A MOST VI­O­LENT YEAR The year is 1981, the most vi­o­lent in New York City’s his­tory. Writer/direc­tor J.C. Chan­dor lo­cates this win­try tale in the fuel oil busi­ness, where up­wardly mo­bile Abel Mo­rales (Os­car Isaac) is try­ing to build his com­pany. The chal­lenges are con­sid­er­able. Among them are a pry­ing dis­trict at­tor­ney ( Selma ’s David Oyelowo), mobbed-up busi­ness ri­vals, and Abel’s amoral wife, Anna (Jes­sica Chas­tain), from whose fa­ther Abel bought the busi­ness. Chan­dor taps into the vein of Sid­ney Lumet’s street­wise New York films, and Isaac and Chas­tain give an act­ing sem­i­nar. Rated R. 125 min­utes. Re­gal DeVar­gas , Santa Fe. ( Jonathan Richards)

MR. TURNER Mike Leigh’s por­trait of J.M.W. Turner is a warts-and-all im­pres­sion of Eng­land’s great­est painter, con­structed us­ing the direc­tor’s process of im­pro­vi­sa­tion, dis­cus­sions with his ac­tors to de­velop a script, and months of re­hearsal. The re­sult is a movie that is il­lu­mi­nat­ing, beau­ti­fully per­formed, unim­peach­ably re­searched, and shot with an in­spired Turneresque beauty by cine­matog­ra­pher Dick Pope. The film is per­haps a lit­tle long at two and a half hours, but that’s how long it takes. Rated R. 150 min­utes. Re­gal DeVar­gas , Santa Fe. (Jonathan Richards)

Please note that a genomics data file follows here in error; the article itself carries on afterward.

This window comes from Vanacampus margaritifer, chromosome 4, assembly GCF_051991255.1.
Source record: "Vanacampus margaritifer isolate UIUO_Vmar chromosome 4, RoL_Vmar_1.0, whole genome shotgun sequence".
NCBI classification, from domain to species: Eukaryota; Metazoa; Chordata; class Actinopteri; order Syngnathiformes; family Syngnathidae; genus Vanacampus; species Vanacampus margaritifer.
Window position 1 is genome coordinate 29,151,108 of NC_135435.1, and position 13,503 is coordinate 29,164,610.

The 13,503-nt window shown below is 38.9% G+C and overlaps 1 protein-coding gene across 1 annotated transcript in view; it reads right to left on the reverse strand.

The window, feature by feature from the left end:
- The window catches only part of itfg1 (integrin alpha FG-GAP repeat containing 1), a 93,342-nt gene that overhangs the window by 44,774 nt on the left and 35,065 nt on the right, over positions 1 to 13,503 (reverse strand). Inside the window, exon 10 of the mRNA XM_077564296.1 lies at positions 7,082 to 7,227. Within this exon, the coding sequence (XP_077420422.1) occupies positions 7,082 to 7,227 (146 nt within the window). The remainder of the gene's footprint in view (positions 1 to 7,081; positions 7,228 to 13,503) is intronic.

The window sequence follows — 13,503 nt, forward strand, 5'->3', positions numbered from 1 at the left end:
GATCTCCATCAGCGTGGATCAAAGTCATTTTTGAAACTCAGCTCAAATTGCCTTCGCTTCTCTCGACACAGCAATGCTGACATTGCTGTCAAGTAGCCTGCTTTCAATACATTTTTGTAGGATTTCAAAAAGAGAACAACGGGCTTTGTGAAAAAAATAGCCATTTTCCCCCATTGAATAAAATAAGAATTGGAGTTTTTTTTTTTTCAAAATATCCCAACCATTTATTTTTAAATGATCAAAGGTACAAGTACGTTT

OS­CAR NOM­I­NATED SHORT FILMS — AN­I­MA­TION This year, the col­lec­tion of an­i­mated short films nom­i­nated for Academy Awards is so brief some ex­tra films were added to fill out the run­ning time. For­tu­nately, the best one ( The Dam Keeper ) is the long­est, at 18 min­utes. Dis­ney’s Feast , which ran be­fore Big Hero 6 , is an­other gem, but oth­er­wise it’s a for­get­table crop. Not rated. 82 min­utes. In English and var­i­ous other lan­guages with sub­ti­tles. The Screen , Santa Fe. (Robert Ker)

OS­CAR NOM­I­NATED SHORT FILMS — LIVE AC­TION This year’s Os­car race in­cludes a sat­is­fy­ing mix of live-ac­tion shorts, from the light­hearted ( Boogaloo and Gra­ham ) to the in­ven­tive ( But­ter Lamp ) to the heart­break­ing ( The Phone Call ). The other two, about a young Afghani woman in Switzer­land and a quirky Is­raeli woman, are also thought­ful and skill­fully crafted. Not rated. 114 min­utes. In English and var­i­ous other lan­guages. The Screen , Santa Fe. (Robert Ker)